The report identified high operating costs as a major factor which could lead to the mass exodus of firms operating in the FMCG sector.
Nigeria’s Fast Moving Consumer Goods subsector has been projected to lose more players in 2024 due to the harsh economic realities.
A report published by financial solutions firm, Cardinal Stone and titled ‘Strategic Resilience: Sailing Through Business Disruptions’ identified high operating costs as a major factor which could lead to the mass exodus of firms operating in the FMCG sector.
The report also noted that the sector is the major casualty of the harsh economy due to its heavy exposure to changes in commodity prices, exchange rates, import and clearing duties, and freight costs.
This prediction comes amid the mass exit of six major multinational from Nigeria within a space of 10 months. These include Unilever, GlaxoSmithKline Consumer Nigeria Plc, Sanofi, Bolt Food, Procter & Gamble and Jumia Foods.
The mass exits have led to reduced foreign investment inflows and have affected Nigeria’s target of hitting a $1 trillion economy target by 2030.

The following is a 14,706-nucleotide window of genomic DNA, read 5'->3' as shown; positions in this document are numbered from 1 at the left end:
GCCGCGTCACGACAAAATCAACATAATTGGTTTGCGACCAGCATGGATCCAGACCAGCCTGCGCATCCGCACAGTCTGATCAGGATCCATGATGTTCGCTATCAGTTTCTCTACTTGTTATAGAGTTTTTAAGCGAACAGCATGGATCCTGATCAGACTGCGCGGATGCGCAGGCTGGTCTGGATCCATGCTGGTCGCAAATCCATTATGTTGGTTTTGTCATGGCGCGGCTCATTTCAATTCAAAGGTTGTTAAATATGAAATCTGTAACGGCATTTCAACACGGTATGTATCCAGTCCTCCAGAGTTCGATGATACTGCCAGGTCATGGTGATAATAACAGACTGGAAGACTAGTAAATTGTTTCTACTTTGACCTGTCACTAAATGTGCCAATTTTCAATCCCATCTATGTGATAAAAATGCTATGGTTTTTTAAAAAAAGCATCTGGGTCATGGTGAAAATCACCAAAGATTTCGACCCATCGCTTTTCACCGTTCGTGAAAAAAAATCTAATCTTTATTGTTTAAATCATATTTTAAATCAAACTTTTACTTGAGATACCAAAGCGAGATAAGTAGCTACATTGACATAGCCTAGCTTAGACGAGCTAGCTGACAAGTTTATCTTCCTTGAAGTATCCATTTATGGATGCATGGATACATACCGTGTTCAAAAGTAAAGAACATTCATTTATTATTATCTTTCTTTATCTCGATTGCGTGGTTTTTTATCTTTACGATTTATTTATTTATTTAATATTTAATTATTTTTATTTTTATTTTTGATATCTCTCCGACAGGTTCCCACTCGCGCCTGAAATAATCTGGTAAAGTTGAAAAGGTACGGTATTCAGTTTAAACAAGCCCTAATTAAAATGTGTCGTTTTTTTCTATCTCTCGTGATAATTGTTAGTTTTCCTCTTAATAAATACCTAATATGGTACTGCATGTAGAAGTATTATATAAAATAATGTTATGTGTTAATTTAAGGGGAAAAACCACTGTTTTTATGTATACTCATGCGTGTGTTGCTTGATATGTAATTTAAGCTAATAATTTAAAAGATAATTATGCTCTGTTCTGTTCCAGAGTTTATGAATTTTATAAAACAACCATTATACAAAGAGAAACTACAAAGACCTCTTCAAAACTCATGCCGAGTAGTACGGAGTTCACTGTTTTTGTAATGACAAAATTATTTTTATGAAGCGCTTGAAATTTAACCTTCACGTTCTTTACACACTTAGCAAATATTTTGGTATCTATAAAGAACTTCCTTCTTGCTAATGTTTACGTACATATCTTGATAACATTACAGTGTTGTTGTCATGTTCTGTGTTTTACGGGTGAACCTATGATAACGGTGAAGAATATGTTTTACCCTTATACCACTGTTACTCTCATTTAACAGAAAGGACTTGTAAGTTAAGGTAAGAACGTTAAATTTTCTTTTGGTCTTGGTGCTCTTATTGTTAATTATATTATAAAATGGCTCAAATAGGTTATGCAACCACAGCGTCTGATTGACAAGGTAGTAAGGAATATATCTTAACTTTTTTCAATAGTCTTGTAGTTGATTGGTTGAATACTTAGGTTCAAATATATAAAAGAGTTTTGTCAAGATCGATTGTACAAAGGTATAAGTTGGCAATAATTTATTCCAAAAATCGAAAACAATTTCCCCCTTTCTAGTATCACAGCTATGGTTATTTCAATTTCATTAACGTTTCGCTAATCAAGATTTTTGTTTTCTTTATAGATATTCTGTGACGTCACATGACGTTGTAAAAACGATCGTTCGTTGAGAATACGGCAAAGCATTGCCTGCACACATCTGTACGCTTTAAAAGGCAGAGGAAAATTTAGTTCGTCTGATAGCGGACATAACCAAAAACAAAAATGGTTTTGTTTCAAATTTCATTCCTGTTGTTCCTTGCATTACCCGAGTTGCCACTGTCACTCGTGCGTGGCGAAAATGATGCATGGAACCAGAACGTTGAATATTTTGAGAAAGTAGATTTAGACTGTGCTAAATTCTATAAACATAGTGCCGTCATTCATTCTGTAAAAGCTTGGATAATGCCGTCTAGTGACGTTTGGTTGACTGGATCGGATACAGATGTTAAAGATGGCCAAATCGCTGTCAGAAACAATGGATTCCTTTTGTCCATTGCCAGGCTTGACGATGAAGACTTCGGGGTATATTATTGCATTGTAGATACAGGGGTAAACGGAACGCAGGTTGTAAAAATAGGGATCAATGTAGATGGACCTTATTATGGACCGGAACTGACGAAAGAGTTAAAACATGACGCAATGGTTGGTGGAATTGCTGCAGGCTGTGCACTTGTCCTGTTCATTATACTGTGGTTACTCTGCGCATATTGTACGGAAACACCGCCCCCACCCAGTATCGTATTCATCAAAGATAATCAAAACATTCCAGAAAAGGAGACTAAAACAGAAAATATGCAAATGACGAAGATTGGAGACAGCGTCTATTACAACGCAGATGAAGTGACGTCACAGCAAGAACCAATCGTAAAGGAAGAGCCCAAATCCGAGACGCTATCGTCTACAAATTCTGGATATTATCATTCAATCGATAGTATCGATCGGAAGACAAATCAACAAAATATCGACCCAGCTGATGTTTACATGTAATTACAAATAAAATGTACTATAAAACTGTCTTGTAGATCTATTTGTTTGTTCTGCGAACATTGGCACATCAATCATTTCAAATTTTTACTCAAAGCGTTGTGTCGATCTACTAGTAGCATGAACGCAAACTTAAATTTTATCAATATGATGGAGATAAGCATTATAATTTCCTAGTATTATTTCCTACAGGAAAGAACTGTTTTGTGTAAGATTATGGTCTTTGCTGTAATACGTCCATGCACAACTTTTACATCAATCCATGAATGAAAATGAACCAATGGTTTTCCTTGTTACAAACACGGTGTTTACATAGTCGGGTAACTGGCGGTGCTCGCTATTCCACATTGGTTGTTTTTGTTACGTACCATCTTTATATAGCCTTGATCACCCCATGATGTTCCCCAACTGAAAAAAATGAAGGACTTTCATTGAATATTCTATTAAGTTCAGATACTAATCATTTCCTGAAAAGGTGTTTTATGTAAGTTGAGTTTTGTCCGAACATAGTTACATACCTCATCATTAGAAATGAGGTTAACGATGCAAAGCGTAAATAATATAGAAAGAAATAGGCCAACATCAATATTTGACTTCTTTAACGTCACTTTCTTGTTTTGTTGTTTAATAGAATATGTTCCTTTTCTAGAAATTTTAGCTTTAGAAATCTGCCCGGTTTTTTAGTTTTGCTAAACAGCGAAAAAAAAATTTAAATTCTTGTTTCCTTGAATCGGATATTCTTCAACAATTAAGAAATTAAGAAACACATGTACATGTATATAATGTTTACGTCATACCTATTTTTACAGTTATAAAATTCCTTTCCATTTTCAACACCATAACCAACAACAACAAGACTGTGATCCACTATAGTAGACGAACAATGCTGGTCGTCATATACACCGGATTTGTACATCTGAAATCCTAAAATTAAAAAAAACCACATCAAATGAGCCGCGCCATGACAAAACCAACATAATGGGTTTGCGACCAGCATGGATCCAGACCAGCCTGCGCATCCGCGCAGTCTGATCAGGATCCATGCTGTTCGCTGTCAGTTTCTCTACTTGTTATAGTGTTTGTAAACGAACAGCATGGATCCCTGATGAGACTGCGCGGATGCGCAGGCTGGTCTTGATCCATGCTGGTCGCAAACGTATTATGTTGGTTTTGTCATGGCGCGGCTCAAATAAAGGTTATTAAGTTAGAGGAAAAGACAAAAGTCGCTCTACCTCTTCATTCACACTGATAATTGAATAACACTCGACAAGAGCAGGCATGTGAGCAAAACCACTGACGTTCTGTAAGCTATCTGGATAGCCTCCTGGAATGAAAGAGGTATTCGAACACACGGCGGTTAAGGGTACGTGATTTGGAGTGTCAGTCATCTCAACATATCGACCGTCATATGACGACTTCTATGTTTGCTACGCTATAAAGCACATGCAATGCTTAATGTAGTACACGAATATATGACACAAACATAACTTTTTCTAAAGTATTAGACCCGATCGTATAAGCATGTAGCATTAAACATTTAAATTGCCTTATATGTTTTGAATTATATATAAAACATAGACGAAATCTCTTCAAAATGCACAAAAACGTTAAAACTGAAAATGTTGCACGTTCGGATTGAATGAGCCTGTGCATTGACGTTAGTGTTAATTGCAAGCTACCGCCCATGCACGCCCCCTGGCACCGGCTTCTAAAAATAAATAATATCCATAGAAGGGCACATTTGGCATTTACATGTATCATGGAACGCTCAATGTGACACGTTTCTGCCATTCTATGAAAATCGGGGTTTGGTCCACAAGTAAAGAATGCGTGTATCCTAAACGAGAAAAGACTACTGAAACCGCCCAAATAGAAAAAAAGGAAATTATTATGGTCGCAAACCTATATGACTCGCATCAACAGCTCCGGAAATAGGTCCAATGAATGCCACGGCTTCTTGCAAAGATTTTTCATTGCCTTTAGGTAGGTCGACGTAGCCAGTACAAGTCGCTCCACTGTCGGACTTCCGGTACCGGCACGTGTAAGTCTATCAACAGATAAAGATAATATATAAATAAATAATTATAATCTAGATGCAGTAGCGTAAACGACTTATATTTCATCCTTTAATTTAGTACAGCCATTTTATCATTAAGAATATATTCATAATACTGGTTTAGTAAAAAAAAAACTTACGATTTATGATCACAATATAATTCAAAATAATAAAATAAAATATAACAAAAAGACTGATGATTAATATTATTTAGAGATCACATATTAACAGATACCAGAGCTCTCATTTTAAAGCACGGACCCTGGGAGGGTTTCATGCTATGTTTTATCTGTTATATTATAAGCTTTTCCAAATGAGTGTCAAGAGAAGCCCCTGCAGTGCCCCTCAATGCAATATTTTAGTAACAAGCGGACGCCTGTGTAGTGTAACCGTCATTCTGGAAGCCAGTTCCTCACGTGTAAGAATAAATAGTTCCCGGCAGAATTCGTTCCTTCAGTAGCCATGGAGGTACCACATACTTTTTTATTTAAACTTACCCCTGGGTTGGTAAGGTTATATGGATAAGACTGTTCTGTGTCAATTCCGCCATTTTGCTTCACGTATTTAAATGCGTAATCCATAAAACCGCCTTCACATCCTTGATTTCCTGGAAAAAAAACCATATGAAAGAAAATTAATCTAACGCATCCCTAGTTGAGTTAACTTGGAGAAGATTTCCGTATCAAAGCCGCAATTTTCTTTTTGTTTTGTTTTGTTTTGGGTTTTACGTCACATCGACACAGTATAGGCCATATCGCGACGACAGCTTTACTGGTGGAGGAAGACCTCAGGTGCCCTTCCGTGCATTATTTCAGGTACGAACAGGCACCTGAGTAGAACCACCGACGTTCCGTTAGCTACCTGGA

The report read in part, “In 2024, we expect companies to continue to re-imagine their operational strategies to achieve cost efficiency.
“We also see legroom for more collaboration between FMCGs to boost economies of scale, product portfolio diversification, revenue and cost synergies, technological innovations, and financial power of the resultant entity.”
“The alternative path may eventually degenerate to exit from the operating environment or high-cost segments, similar to the cases with Procter and Gamble, GSK, Pernord Ricord, and Unilever.”
The United Nations Conferences on Trade and Development also revealed that for the first time in at least 33 years, foreign direct investment inflows into the country turned negative (-$187 million) in 2023.
The report further hinted at the possibility of the Nigerian FMCG sector not benefiting from the moderation in global commodity prices due to the depreciation of the naira, which significantly dropped from ₦422.00/$ in June 2023 to ₦951.94/$ in December 2023, after CBN’s unification process.